It’s a song about past and present partnerships, and what it means to show gratitude to someone. Some days it’s effortless and other days you get so bogged down by the day-to-day that you forget to be thankful. As evidenced by the Weakerthans-influenced twang of “Left In The Living Room”, Impossible Sum really is different than anything Max has done before. It’s a departure from his emo and pop-punk roots; a collection of songs that exist outside of genre, as if he were contributing to the Great American Songbook.
Stern told Talkhouse that Stevenson’sinvolvement with the song “happened pretty quickly once I gathered up the courage to send her a text message and a demo, and having her voice on this record is a true honor.”
Impossible Sum may be Max’s first solo record, but it certainly isn’t a solo effort. In addition to Laura Stevenson, a stacked personnel of other longtime friends and collaborators helped Max bring these songs to life, including Adam Beck (Sincere Engineer, Into It. Over It.), Matt Arbogast (The Gunshy), Jon Hernandez (Timeshares) and Kyle Pulley (who produced, engineered, and mixed the album).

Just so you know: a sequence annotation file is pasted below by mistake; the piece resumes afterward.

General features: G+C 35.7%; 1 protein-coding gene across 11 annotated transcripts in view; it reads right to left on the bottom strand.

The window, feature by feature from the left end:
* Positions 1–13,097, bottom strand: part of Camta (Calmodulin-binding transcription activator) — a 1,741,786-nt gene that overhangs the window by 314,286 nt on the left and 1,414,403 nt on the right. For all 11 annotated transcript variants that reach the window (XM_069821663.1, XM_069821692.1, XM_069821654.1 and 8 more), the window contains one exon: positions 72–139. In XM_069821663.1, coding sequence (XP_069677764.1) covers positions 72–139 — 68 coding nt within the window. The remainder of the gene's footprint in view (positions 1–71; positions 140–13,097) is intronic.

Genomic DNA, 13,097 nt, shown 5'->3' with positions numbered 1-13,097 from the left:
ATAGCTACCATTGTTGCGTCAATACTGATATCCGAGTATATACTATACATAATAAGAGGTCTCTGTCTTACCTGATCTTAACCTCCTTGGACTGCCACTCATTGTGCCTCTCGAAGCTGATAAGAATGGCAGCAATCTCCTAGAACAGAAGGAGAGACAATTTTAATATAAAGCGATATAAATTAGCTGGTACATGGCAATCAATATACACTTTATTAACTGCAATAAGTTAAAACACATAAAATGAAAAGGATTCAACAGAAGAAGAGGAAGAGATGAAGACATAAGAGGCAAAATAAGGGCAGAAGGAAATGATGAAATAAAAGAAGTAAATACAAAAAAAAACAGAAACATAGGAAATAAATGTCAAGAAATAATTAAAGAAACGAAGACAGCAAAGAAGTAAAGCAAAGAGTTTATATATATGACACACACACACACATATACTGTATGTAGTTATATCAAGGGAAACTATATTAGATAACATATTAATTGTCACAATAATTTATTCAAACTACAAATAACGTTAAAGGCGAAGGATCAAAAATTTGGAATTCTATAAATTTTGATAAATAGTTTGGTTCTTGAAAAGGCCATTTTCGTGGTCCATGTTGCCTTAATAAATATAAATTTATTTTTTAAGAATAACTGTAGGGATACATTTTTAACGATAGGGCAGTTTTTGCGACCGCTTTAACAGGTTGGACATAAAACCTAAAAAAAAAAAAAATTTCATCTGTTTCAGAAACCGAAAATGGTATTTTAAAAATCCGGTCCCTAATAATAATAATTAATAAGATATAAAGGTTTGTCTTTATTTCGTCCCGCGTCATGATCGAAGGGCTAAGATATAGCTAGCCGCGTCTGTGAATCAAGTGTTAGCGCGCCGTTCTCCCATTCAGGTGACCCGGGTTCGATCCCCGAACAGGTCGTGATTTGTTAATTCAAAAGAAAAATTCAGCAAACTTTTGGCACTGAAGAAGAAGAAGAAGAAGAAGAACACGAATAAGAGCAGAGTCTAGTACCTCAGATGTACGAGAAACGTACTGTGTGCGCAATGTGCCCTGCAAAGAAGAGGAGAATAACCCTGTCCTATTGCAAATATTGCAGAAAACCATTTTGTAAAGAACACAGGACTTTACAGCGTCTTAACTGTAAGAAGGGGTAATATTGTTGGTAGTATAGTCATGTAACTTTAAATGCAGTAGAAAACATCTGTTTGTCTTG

For Maxwell Stern, Impossible Sum—his first proper solo record after being in bands like Signals Midwest, Meridian, Timeshares—is an honest-to-God effort to wrangle heartfelt and sometimes confusing feelings of adjustment, displacement, and settling into song. These songs have the kind of heart-on-the-sleeve vulnerability that fans of his other bands have come to admire, but presented in a completely unfiltered fashion, existing exactly as they need to be.